ELIZABETH FARNSWORTH: The report released yesterday by the FBI is based on crimes reported to police and measures eight serious crimes, including murder, rape, robbery, and assault, along with the property crimes of burglary, larceny, motor vehicle theft, and arson. Overall, these crimes decreased 2 percent nationwide last year, with violent crimes down 4 percent. The drop reflected, among other factors, some new policing strategies. It's happening in big cities all across the country. Law enforcement officials experimenting with new ways to fight the war on crime.
LAW ENFORCEMENT OFFICIAL: We found out that not only the drug dealers not only deal drugs, they drink beer in public. When we stop them and we give them tickets, and do warrant checks in the field, what happens is, is that the drug dealers who have probably more of a probability to use weapons than anybody else know that their probability of being stopped now for minor violations is much greater, therefore, they carry less guns. So that brings the shooting down.
ELIZABETH FARNSWORTH: In New York City, police are cracking down on even minor infractions, issuing tickets for drinking in public, urinating on the sidewalks, or vending without a license. Every week, police hold strategy sessions looking at crime statistics in different parts of the city. Then they move personnel where police are most needed.
LAW ENFORCEMENT OFFICIAL: Can we weave this into other strategies to strengthen them?
ELIZABETH FARNSWORTH: It's part of a comprehensive effort New York has been making to reduce violent crime. And while other factors may be involved, last year, according to the new FBI report, the city saw the number of murders drop 25 percent, robberies 18 percent, and overall serious crime defined by the FBI as involving violence and property, 15 percent. It's the same story in Houston, the nation's fourth largest city. Since 1992, Houston has put 1,000 more cops on the street, and since then, violent crime has steadily decreased. In fact, in American cities with a population of more than 1 million, the decrease in serious crime last year was 6 percent. Nationally, murders fell 8 percent. But some say the drop in crime figures is not a cause for rejoicing. Austin, Texas police chief Elizabeth Watson.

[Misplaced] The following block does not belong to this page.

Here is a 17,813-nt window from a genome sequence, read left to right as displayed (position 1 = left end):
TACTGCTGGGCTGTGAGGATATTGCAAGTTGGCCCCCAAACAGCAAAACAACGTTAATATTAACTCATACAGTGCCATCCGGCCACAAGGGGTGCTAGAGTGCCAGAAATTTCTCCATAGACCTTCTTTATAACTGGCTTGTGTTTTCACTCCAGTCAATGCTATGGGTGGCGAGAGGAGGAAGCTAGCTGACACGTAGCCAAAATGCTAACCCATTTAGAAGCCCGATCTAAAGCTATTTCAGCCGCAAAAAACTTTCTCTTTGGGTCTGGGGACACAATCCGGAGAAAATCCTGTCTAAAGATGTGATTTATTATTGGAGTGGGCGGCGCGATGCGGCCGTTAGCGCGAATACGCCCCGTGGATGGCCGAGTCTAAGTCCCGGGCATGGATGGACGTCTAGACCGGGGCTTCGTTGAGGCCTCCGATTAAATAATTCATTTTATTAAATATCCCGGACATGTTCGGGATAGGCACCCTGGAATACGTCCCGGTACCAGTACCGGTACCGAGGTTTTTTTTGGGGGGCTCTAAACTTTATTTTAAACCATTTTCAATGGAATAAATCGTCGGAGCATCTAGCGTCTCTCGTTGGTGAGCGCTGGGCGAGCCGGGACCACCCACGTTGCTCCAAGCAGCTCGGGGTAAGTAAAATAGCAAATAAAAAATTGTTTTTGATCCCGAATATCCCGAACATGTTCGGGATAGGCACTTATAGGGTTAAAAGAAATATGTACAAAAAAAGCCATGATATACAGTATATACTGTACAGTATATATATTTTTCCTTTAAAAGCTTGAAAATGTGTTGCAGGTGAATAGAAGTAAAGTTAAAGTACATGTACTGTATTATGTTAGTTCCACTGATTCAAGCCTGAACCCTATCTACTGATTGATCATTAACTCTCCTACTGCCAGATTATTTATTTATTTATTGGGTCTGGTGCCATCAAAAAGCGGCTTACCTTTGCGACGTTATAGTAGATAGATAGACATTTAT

ELIZABETH WATSON, Police Chief, Austin: I am not at all comfortable that because the crime is down today that it's going to stay down tomorrow, that it is in any way a measure of police effectiveness unilaterally because my feeling is that the crime problem of tomorrow is growing up today on the streets of America here and elsewhere. We have a really serious problem with youth crime.
ELIZABETH FARNSWORTH: Indeed, the most recent FBI report on youth crime showed that the number of teenagers arrested for murder rose 150 percent from 1985 through 1994 at a time when the teenage population of the country was declining. That's one reason Austin instituted a daytime curfew for kids in August 1994. Mayor Bruce Todd spoke to Correspondent Betty Ann Bowser.
BRUCE TODD, Mayor, Austin: What we have is a curfew that says to the police officers that they're allowed to question and pick up any child who is not in school without a valid excuse. Teachers have told me stories about kids coming back into class and almost reintroducing themselves to the teacher because they haven't been there in two or three weeks.
ELIZABETH FARNSWORTH: Police say that so far the curfew has resulted in a significant reduction in burglaries, shoplifting, and auto theft, but in Jacksonville, Florida, where huge numbers of teenagers are being tried as adults, overall juvenile crime is down 30 percent.
SPOKESMAN: Where a lot of people feel that if a teenager or juvenile commits a crime, nothing will happen to him, in this jurisdiction, as you know, something will happen to you.
ELIZABETH FARNSWORTH: Since 1991, State Attorney Harry Shorstein has been trying violent juvenile offenders as adults, and when they are convicted, most are sentenced to the Duvalle County Jail, where they will serve six months to a year of hard time. They are housed in a separate area at the jail from adult prisoners, but there's no TV, no cigarettes.
HARRY SHORSTEIN, Florida State Attorney: It is an adult prison that truly does incarcerate them and take away their rights. We continue to send the wrong message to these children. What we're telling them is that there are no consequences for criminal activity, and what'll happen is they'll continue to build a record that will not give them any punishment until the record essentially consumes them.
ELIZABETH FARNSWORTH: Violent juvenile crime is down elsewhere too. In Houston, for example. But the trend nationwide remains ominous.